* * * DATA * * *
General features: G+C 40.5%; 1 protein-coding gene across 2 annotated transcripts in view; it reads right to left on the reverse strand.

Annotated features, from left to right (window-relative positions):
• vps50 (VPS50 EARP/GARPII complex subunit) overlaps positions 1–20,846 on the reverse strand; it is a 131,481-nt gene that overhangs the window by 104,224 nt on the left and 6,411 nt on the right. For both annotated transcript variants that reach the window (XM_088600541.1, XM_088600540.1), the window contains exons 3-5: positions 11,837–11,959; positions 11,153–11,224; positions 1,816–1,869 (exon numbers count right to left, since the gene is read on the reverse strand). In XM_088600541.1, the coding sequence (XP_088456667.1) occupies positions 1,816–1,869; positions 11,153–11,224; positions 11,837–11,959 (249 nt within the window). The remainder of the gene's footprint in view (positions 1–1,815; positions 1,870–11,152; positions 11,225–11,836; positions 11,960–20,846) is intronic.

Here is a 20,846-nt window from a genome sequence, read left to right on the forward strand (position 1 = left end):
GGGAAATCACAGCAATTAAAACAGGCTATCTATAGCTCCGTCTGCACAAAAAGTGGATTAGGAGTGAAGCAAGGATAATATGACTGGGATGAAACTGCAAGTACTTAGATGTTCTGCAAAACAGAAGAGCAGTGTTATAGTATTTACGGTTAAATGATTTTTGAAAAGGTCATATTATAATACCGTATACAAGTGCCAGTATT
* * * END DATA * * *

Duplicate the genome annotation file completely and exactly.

General features: G+C 40.5%; 1 protein-coding gene across 2 annotated transcripts in view; it reads right to left on the reverse strand.

Annotated features, from left to right (window-relative positions):
• vps50 (VPS50 EARP/GARPII complex subunit) overlaps positions 1–20,846 on the reverse strand; it is a 131,481-nt gene that overhangs the window by 104,224 nt on the left and 6,411 nt on the right. For both annotated transcript variants that reach the window (XM_088600541.1, XM_088600540.1), the window contains exons 3-5: positions 11,837–11,959; positions 11,153–11,224; positions 1,816–1,869 (exon numbers count right to left, since the gene is read on the reverse strand). In XM_088600541.1, the coding sequence (XP_088456667.1) occupies positions 1,816–1,869; positions 11,153–11,224; positions 11,837–11,959 (249 nt within the window). The remainder of the gene's footprint in view (positions 1–1,815; positions 1,870–11,152; positions 11,225–11,836; positions 11,960–20,846) is intronic.

Here is a 20,846-nt window from a genome sequence, read left to right on the forward strand (position 1 = left end):
GGGAAATCACAGCAATTAAAACAGGCTATCTATAGCTCCGTCTGCACAAAAAGTGGATTAGGAGTGAAGCAAGGATAATATGACTGGGATGAAACTGCAAGTACTTAGATGTTCTGCAAAACAGAAGAGCAGTGTTATAGTATTTACGGTTAAATGATTTTTGAAAAGGTCATATTATAATACCGTATACAAGTGCCAGTATT